Palermo’s Factory Workers in Milwaukee
In 2007, Cesar was operating the Multivac machine that wraps frozen pizzas produced at Palermo’s Pizza factory in Milwaukee, Wisconsin. Like most of the others in the factory, he worked seven days a week—the 9 pm to 7 am shift, earning $7.25 an hour—for one of the largest frozen pizza manufacturers in the nation.
According to Cesar, he had complained to his supervisor for a week that the equipment wasn’t functioning properly—it wasn’t sealing correctly and he also needed to pull the plastic out of the machine by hand. He told me the company’s lack of responsiveness was par for the course.
“They don’t want the lines to stop,” he said. “They keep running the machines even when they’re not working right, until the machine really breaks down, then they’ll bring a mechanic in.”
For Cesar, Palermo’s emphasis on production over safety came at a great personal cost. When he was pulling the plastic out of the Mulitvac his finger got wrapped in it. He couldn’t untangle it before the knife came down to slice the plastic. He said his right index finger “was cut almost completely through, just hanging by my skin.” The finger was reattached at the hospital, but he’s still unable to move the part that was severed, and on cold days it’s particularly painful.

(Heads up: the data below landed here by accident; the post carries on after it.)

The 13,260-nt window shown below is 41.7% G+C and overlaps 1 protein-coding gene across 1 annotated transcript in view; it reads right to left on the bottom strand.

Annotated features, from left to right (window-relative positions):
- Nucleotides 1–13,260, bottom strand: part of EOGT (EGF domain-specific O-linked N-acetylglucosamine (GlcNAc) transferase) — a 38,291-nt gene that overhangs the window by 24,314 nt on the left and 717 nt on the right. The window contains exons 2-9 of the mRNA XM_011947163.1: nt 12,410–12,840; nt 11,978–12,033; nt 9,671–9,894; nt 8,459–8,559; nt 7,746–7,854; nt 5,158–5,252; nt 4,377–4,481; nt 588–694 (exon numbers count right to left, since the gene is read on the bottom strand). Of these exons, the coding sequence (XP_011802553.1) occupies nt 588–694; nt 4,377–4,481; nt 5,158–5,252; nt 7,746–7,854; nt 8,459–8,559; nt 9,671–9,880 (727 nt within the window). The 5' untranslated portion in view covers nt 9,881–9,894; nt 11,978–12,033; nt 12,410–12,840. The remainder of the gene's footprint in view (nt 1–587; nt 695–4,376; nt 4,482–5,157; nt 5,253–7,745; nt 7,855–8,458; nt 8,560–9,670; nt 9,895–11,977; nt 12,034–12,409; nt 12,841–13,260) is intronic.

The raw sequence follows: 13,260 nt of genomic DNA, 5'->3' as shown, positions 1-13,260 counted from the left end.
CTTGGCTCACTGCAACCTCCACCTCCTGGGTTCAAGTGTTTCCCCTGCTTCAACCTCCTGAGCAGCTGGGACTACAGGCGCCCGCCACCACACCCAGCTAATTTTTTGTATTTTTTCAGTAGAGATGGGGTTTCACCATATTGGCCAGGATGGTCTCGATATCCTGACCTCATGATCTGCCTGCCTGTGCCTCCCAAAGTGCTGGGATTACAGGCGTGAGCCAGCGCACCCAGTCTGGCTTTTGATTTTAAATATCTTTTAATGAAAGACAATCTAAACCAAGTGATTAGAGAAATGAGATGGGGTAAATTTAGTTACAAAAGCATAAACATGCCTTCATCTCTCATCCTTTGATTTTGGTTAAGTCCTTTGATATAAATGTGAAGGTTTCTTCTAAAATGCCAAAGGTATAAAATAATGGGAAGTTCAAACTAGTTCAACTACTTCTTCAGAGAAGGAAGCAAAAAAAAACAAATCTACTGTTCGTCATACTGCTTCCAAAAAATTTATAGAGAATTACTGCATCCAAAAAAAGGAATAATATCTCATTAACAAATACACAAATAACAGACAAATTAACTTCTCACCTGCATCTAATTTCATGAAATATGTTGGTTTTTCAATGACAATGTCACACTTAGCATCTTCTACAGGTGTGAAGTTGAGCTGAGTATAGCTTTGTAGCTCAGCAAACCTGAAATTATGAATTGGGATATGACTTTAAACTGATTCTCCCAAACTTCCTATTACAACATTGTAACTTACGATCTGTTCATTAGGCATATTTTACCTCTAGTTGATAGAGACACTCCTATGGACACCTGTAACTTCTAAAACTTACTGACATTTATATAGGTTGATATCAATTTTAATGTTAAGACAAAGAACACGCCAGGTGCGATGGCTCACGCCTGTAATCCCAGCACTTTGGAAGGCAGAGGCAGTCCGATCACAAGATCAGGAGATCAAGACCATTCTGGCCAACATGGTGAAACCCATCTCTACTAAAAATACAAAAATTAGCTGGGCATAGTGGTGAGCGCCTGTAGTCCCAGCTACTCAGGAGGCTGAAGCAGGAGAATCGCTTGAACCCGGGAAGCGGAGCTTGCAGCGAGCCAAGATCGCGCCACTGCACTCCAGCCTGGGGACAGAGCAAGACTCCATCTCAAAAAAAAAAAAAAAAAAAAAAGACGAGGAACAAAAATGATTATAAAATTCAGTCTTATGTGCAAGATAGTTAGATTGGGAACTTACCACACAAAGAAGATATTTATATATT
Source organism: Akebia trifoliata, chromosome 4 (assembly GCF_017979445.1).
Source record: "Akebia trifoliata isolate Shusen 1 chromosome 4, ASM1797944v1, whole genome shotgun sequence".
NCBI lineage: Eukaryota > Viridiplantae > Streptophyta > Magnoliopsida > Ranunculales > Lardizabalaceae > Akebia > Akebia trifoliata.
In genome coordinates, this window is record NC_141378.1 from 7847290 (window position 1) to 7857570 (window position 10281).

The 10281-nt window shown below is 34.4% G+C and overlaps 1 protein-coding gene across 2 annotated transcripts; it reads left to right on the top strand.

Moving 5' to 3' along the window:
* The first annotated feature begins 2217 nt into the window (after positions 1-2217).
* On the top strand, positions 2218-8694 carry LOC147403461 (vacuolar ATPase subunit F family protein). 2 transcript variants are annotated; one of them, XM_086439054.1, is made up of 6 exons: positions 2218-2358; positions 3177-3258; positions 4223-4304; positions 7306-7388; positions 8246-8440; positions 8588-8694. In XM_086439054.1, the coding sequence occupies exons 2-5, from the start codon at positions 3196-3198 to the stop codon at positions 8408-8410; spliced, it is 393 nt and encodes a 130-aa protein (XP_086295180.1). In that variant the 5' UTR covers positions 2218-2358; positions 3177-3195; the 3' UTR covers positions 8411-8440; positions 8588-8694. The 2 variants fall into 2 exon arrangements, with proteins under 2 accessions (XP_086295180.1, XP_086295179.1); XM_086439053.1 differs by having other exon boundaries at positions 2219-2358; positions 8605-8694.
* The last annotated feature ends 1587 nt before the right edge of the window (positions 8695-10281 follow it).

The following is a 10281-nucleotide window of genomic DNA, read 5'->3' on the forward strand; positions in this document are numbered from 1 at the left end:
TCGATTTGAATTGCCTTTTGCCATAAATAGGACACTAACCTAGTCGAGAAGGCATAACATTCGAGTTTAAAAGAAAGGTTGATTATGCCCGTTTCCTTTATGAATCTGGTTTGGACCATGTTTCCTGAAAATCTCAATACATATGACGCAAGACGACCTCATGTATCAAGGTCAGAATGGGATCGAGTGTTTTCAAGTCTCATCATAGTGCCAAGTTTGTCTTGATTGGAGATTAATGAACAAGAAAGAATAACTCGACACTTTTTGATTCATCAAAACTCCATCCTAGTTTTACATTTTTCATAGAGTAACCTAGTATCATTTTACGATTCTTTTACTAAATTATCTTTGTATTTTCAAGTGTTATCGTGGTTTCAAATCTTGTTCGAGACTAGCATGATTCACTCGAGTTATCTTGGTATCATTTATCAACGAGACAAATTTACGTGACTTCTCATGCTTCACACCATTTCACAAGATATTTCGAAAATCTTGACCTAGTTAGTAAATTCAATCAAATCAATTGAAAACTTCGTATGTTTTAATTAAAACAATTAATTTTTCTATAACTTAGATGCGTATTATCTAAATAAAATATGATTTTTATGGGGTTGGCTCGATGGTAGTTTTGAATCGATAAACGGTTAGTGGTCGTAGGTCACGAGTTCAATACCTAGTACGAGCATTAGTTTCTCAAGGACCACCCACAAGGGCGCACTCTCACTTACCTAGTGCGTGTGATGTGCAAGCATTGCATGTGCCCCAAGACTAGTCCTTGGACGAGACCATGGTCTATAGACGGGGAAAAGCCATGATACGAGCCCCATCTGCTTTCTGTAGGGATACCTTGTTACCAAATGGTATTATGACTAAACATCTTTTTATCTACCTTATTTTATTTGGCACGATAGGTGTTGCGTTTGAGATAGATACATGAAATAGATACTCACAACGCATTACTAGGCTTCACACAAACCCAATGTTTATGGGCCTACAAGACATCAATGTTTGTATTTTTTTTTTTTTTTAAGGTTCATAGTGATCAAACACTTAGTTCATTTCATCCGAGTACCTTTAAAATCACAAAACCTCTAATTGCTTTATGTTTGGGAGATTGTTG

He returned to his job soon after the injury, but the breaking point for Cesar came in 2008. He had a supervisor who regularly told workers, “Here, the only thing we do is as my balls say it should be done. And whoever doesn’t like it, the door’s right there, they can leave immediately.”
“Those were always his words,” said Cesar. “That was around the time when people started to come to Voces [de la Frontera] to get help because there was tremendous pressure on people.”
Voces is a low-wage worker and immigrant rights center in Milwaukee, and Palermo workers complained to organizers about wage issues, health and safety violations, lack of paid sick days and a generally intimidating environment. The workers say they had gotten nowhere—repeatedly—in their efforts to get management to address their concerns.
Palermo’s declined to respond to the specific allegations raised in this article, but Chris Dresselhuys, director of marketing, e-mailed a general response.
“Palermo’s has a long history of respecting its employees, their safety and well-being, paying a competitive wage and providing an excellent benefits package,” said Dresselhuys. “Any suggestion to the contrary is insulting and without merit.… The baseless allegations made against Palermo’s represent a pattern of deception and obfuscation that is designed to harm our company, our employees and community.”